Space Menstruation Deserves Further Study


Most female astronauts decide to not get their period while in space. Eric Meola/Dorling Kindersley/Getty
Most female astronauts decide to not get their period while in space. Eric Meola/Dorling Kindersley/Getty

Menstruation in space! 

Yes, snicker, cringe or throw something at the author, but space menses are a real concern for human space travel. After all, half the human race experiences this regular discharge of blood and tissue. And while females historically only make up 11 percent of human spaceflights thus far, NASA's latest class of astronauts is refreshingly 50/50 in the gender department.

But here's the thing: Just like every other bodily function, menstruation presents challenges for the already-momentous task of sending fragile humans beyond the confines of their terrestrial environment. Most female astronauts choose to avoid the challenges of orbital menses altogether, through either timing or menstrual suppression, but how's an XX-chromosome space explorer to make an informed decision on how best to leave Aunt Flo behind on Earth?

Now a new paper published in the journal npj Microgravity argues that as more female humans venture into space for lengthy missions, they'll need improved, current and evidence-based information on their options, especially since it's up to the individual to choose her own menstrual suppression method. Authors Varsha Jain and Virginia E. Wotring point out that from candidate selection to actual spaceflight mission, the average female astronaut will need a potential 11 years of menstrual suppression.

As it stands, most female space travelers have taken combined oral contraceptive (COC) pills during a mission. But as the paper explains, that would mean 1,100 pills for a three-year mission. Factor in packaging and that eats into the limited space and $10,000-per-pound cargo costs aboard any outgoing vessel.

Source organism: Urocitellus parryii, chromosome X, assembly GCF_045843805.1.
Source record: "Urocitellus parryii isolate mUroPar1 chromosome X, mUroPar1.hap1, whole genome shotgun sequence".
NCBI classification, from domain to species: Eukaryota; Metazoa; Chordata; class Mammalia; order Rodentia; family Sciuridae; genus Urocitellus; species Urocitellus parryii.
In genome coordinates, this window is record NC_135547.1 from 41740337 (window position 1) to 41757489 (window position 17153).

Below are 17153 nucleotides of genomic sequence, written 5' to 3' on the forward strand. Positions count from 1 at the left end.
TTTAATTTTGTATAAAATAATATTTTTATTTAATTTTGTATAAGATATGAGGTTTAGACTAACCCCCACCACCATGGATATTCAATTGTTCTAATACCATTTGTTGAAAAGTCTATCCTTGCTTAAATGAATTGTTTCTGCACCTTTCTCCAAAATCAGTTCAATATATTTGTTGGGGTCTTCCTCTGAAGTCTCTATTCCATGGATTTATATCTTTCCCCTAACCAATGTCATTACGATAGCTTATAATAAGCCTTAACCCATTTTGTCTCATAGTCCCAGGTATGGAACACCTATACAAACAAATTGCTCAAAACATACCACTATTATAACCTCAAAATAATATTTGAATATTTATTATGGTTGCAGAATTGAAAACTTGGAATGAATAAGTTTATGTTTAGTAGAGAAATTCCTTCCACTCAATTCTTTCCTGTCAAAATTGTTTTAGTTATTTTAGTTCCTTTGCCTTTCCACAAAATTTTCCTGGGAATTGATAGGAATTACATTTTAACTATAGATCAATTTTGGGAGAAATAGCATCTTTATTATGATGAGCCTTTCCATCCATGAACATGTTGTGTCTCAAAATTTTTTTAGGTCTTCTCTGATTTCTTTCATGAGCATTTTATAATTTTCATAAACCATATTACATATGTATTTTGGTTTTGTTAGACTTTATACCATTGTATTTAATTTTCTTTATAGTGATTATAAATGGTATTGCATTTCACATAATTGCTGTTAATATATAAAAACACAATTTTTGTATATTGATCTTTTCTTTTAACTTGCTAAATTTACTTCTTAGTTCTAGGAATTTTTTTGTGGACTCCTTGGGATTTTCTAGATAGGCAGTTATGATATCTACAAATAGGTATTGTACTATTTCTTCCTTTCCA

Authors Jain and Wotring note that long-acting reversible contraceptives (LARCs) such as IUDs (intrauterine devices) and subdermal implants present a safe, lighter alternative, but haven't seen much use. It's also unclear whether some of these options might snag on the inner workings of a spacesuit or shift during launch. 

But these are trivial issues compared to the effects of contraception on bone mineral density loss. Humans of either gender lose bone mass in microgravity, a factor that continues to pose a challenge to long-term human space exploration. Given the correlation between some contraceptive treatments and temporary bone mineral density loss, the authors urge further study into potential complications.

Space travel is complicated business, involving the careful study and management of everything from flatulence to near-spiritual cognitive shifts. Menstruation is just another factor we have to take into consideration.